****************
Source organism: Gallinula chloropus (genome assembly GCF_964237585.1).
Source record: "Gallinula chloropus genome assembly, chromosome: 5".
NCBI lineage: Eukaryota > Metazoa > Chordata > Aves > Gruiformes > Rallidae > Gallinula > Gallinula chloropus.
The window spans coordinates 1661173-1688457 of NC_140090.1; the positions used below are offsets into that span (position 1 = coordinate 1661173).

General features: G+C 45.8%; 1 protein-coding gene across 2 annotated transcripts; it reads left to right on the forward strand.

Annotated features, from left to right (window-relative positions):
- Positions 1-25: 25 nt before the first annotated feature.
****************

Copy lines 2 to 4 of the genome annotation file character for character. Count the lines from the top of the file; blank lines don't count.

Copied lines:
Source record: "Gallinula chloropus genome assembly, chromosome: 5".
NCBI lineage: Eukaryota > Metazoa > Chordata > Aves > Gruiformes > Rallidae > Gallinula > Gallinula chloropus.
The window spans coordinates 1661173-1688457 of NC_140090.1; the positions used below are offsets into that span (position 1 = coordinate 1661173).